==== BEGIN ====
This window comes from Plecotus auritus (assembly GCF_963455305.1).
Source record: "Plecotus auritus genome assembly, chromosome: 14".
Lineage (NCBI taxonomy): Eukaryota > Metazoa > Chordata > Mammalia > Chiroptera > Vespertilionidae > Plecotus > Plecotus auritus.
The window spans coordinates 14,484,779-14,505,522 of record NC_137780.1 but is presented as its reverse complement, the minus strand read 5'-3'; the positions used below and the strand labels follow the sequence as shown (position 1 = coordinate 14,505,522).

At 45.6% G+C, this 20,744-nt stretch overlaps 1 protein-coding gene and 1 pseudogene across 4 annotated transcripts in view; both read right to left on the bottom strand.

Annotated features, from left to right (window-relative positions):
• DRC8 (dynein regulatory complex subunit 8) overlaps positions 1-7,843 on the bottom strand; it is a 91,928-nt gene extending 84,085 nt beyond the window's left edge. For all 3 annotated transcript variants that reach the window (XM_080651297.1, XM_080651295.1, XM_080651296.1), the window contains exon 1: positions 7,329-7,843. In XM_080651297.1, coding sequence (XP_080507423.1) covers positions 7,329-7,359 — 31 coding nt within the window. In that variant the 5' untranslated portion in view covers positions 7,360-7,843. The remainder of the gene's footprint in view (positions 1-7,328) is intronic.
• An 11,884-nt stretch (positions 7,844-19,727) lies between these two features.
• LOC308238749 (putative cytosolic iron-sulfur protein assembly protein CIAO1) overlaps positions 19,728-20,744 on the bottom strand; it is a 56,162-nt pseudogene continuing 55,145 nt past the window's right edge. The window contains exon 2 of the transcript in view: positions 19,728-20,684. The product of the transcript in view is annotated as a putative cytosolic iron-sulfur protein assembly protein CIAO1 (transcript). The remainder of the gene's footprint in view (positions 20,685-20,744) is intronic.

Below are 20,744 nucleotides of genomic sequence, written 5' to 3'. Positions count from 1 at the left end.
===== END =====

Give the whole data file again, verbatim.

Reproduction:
This window comes from Plecotus auritus (assembly GCF_963455305.1).
Source record: "Plecotus auritus genome assembly, chromosome: 14".
Lineage (NCBI taxonomy): Eukaryota > Metazoa > Chordata > Mammalia > Chiroptera > Vespertilionidae > Plecotus > Plecotus auritus.
The window spans coordinates 14,484,779-14,505,522 of record NC_137780.1 but is presented as its reverse complement, the minus strand read 5'-3'; the positions used below and the strand labels follow the sequence as shown (position 1 = coordinate 14,505,522).

At 45.6% G+C, this 20,744-nt stretch overlaps 1 protein-coding gene and 1 pseudogene across 4 annotated transcripts in view; both read right to left on the bottom strand.

Annotated features, from left to right (window-relative positions):
• DRC8 (dynein regulatory complex subunit 8) overlaps positions 1-7,843 on the bottom strand; it is a 91,928-nt gene extending 84,085 nt beyond the window's left edge. For all 3 annotated transcript variants that reach the window (XM_080651297.1, XM_080651295.1, XM_080651296.1), the window contains exon 1: positions 7,329-7,843. In XM_080651297.1, coding sequence (XP_080507423.1) covers positions 7,329-7,359 — 31 coding nt within the window. In that variant the 5' untranslated portion in view covers positions 7,360-7,843. The remainder of the gene's footprint in view (positions 1-7,328) is intronic.
• An 11,884-nt stretch (positions 7,844-19,727) lies between these two features.
• LOC308238749 (putative cytosolic iron-sulfur protein assembly protein CIAO1) overlaps positions 19,728-20,744 on the bottom strand; it is a 56,162-nt pseudogene continuing 55,145 nt past the window's right edge. The window contains exon 2 of the transcript in view: positions 19,728-20,684. The product of the transcript in view is annotated as a putative cytosolic iron-sulfur protein assembly protein CIAO1 (transcript). The remainder of the gene's footprint in view (positions 20,685-20,744) is intronic.

Below are 20,744 nucleotides of genomic sequence, written 5' to 3'. Positions count from 1 at the left end.